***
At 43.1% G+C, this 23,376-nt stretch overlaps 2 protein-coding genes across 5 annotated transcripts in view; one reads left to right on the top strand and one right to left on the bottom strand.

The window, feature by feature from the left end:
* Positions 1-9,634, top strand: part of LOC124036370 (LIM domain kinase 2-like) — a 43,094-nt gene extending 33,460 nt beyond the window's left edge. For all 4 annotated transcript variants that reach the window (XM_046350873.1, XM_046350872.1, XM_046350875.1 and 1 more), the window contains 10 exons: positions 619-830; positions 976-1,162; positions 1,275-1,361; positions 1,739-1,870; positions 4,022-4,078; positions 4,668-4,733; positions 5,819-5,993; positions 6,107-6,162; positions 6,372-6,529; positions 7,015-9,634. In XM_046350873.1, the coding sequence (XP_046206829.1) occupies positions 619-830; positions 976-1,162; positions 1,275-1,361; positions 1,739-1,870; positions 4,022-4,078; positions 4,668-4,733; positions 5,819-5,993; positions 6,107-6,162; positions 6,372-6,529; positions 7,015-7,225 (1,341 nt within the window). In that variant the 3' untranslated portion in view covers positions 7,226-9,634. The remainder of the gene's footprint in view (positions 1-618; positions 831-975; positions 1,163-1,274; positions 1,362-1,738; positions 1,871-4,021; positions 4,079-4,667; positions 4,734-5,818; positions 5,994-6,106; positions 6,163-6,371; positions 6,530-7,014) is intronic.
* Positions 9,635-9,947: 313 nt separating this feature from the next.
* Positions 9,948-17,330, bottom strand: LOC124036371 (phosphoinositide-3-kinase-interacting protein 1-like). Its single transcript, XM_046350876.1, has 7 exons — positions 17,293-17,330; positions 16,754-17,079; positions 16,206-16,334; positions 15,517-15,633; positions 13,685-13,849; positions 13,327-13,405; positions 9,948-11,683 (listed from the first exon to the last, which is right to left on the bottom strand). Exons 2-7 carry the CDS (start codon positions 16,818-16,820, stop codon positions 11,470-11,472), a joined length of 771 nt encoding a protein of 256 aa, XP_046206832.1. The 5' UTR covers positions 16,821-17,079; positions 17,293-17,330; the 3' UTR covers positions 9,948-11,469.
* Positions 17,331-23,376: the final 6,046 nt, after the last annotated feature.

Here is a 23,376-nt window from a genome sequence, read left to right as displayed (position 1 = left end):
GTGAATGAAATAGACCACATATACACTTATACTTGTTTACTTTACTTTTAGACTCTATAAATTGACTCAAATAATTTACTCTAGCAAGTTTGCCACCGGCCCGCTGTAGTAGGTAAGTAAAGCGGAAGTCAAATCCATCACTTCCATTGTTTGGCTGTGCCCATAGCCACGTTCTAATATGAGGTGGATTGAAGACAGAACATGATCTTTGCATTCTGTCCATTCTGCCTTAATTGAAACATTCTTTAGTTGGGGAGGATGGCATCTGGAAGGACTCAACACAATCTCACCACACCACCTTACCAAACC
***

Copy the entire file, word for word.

At 43.1% G+C, this 23,376-nt stretch overlaps 2 protein-coding genes across 5 annotated transcripts in view; one reads left to right on the top strand and one right to left on the bottom strand.

The window, feature by feature from the left end:
* Positions 1-9,634, top strand: part of LOC124036370 (LIM domain kinase 2-like) — a 43,094-nt gene extending 33,460 nt beyond the window's left edge. For all 4 annotated transcript variants that reach the window (XM_046350873.1, XM_046350872.1, XM_046350875.1 and 1 more), the window contains 10 exons: positions 619-830; positions 976-1,162; positions 1,275-1,361; positions 1,739-1,870; positions 4,022-4,078; positions 4,668-4,733; positions 5,819-5,993; positions 6,107-6,162; positions 6,372-6,529; positions 7,015-9,634. In XM_046350873.1, the coding sequence (XP_046206829.1) occupies positions 619-830; positions 976-1,162; positions 1,275-1,361; positions 1,739-1,870; positions 4,022-4,078; positions 4,668-4,733; positions 5,819-5,993; positions 6,107-6,162; positions 6,372-6,529; positions 7,015-7,225 (1,341 nt within the window). In that variant the 3' untranslated portion in view covers positions 7,226-9,634. The remainder of the gene's footprint in view (positions 1-618; positions 831-975; positions 1,163-1,274; positions 1,362-1,738; positions 1,871-4,021; positions 4,079-4,667; positions 4,734-5,818; positions 5,994-6,106; positions 6,163-6,371; positions 6,530-7,014) is intronic.
* Positions 9,635-9,947: 313 nt separating this feature from the next.
* Positions 9,948-17,330, bottom strand: LOC124036371 (phosphoinositide-3-kinase-interacting protein 1-like). Its single transcript, XM_046350876.1, has 7 exons — positions 17,293-17,330; positions 16,754-17,079; positions 16,206-16,334; positions 15,517-15,633; positions 13,685-13,849; positions 13,327-13,405; positions 9,948-11,683 (listed from the first exon to the last, which is right to left on the bottom strand). Exons 2-7 carry the CDS (start codon positions 16,818-16,820, stop codon positions 11,470-11,472), a joined length of 771 nt encoding a protein of 256 aa, XP_046206832.1. The 5' UTR covers positions 16,821-17,079; positions 17,293-17,330; the 3' UTR covers positions 9,948-11,469.
* Positions 17,331-23,376: the final 6,046 nt, after the last annotated feature.

Here is a 23,376-nt window from a genome sequence, read left to right as displayed (position 1 = left end):
GTGAATGAAATAGACCACATATACACTTATACTTGTTTACTTTACTTTTAGACTCTATAAATTGACTCAAATAATTTACTCTAGCAAGTTTGCCACCGGCCCGCTGTAGTAGGTAAGTAAAGCGGAAGTCAAATCCATCACTTCCATTGTTTGGCTGTGCCCATAGCCACGTTCTAATATGAGGTGGATTGAAGACAGAACATGATCTTTGCATTCTGTCCATTCTGCCTTAATTGAAACATTCTTTAGTTGGGGAGGATGGCATCTGGAAGGACTCAACACAATCTCACCACACCACCTTACCAAACC